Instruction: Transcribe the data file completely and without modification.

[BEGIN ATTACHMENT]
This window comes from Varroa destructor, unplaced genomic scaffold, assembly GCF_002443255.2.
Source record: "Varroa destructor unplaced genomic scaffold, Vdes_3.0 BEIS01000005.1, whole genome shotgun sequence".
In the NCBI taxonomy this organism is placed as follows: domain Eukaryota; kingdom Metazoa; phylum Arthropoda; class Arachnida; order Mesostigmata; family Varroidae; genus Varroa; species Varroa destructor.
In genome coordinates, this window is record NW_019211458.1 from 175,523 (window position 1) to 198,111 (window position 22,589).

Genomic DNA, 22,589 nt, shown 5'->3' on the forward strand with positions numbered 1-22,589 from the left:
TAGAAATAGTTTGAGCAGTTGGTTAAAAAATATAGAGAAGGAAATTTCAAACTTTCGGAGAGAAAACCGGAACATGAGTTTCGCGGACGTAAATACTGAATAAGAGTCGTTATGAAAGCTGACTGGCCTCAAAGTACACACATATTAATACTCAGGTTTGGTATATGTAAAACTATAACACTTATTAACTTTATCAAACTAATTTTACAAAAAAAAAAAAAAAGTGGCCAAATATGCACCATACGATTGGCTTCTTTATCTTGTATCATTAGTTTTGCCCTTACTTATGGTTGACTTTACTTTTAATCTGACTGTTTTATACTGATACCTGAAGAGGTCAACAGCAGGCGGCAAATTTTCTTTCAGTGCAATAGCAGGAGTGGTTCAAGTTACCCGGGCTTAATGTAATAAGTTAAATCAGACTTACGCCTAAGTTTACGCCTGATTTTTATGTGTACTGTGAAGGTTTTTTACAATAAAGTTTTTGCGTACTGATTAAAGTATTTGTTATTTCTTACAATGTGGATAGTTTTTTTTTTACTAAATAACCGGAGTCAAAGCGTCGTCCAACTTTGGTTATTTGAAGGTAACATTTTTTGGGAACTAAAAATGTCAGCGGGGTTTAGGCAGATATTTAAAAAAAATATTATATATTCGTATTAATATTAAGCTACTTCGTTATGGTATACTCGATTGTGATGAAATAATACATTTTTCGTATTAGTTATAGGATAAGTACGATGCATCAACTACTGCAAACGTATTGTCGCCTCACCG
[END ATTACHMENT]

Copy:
This window comes from Varroa destructor, unplaced genomic scaffold, assembly GCF_002443255.2.
Source record: "Varroa destructor unplaced genomic scaffold, Vdes_3.0 BEIS01000005.1, whole genome shotgun sequence".
In the NCBI taxonomy this organism is placed as follows: domain Eukaryota; kingdom Metazoa; phylum Arthropoda; class Arachnida; order Mesostigmata; family Varroidae; genus Varroa; species Varroa destructor.
In genome coordinates, this window is record NW_019211458.1 from 175,523 (window position 1) to 198,111 (window position 22,589).

Genomic DNA, 22,589 nt, shown 5'->3' on the forward strand with positions numbered 1-22,589 from the left:
TAGAAATAGTTTGAGCAGTTGGTTAAAAAATATAGAGAAGGAAATTTCAAACTTTCGGAGAGAAAACCGGAACATGAGTTTCGCGGACGTAAATACTGAATAAGAGTCGTTATGAAAGCTGACTGGCCTCAAAGTACACACATATTAATACTCAGGTTTGGTATATGTAAAACTATAACACTTATTAACTTTATCAAACTAATTTTACAAAAAAAAAAAAAAAGTGGCCAAATATGCACCATACGATTGGCTTCTTTATCTTGTATCATTAGTTTTGCCCTTACTTATGGTTGACTTTACTTTTAATCTGACTGTTTTATACTGATACCTGAAGAGGTCAACAGCAGGCGGCAAATTTTCTTTCAGTGCAATAGCAGGAGTGGTTCAAGTTACCCGGGCTTAATGTAATAAGTTAAATCAGACTTACGCCTAAGTTTACGCCTGATTTTTATGTGTACTGTGAAGGTTTTTTACAATAAAGTTTTTGCGTACTGATTAAAGTATTTGTTATTTCTTACAATGTGGATAGTTTTTTTTTTACTAAATAACCGGAGTCAAAGCGTCGTCCAACTTTGGTTATTTGAAGGTAACATTTTTTGGGAACTAAAAATGTCAGCGGGGTTTAGGCAGATATTTAAAAAAAATATTATATATTCGTATTAATATTAAGCTACTTCGTTATGGTATACTCGATTGTGATGAAATAATACATTTTTCGTATTAGTTATAGGATAAGTACGATGCATCAACTACTGCAAACGTATTGTCGCCTCACCG